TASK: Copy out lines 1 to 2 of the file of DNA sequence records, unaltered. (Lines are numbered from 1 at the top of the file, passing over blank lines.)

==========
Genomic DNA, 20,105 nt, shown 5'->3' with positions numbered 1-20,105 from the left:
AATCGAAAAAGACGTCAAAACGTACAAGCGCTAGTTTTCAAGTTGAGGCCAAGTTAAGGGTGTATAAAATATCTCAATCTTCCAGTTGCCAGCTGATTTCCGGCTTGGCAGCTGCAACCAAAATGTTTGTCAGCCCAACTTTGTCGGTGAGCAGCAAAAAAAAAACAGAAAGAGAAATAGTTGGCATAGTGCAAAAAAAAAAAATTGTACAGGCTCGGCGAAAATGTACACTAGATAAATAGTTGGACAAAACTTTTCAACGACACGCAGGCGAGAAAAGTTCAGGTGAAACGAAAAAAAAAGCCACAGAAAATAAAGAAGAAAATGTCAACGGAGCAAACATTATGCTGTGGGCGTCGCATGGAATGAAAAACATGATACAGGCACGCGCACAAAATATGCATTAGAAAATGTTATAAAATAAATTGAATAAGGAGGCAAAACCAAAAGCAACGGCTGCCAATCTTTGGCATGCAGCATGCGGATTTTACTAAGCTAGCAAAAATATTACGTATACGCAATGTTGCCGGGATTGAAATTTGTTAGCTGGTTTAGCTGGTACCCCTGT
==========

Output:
Genomic DNA, 20,105 nt, shown 5'->3' with positions numbered 1-20,105 from the left:
AATCGAAAAAGACGTCAAAACGTACAAGCGCTAGTTTTCAAGTTGAGGCCAAGTTAAGGGTGTATAAAATATCTCAATCTTCCAGTTGCCAGCTGATTTCCGGCTTGGCAGCTGCAACCAAAATGTTTGTCAGCCCAACTTTGTCGGTGAGCAGCAAAAAAAAAACAGAAAGAGAAATAGTTGGCATAGTGCAAAAAAAAAAAATTGTACAGGCTCGGCGAAAATGTACACTAGATAAATAGTTGGACAAAACTTTTCAACGACACGCAGGCGAGAAAAGTTCAGGTGAAACGAAAAAAAAAGCCACAGAAAATAAAGAAGAAAATGTCAACGGAGCAAACATTATGCTGTGGGCGTCGCATGGAATGAAAAACATGATACAGGCACGCGCACAAAATATGCATTAGAAAATGTTATAAAATAAATTGAATAAGGAGGCAAAACCAAAAGCAACGGCTGCCAATCTTTGGCATGCAGCATGCGGATTTTACTAAGCTAGCAAAAATATTACGTATACGCAATGTTGCCGGGATTGAAATTTGTTAGCTGGTTTAGCTGGTACCCCTGT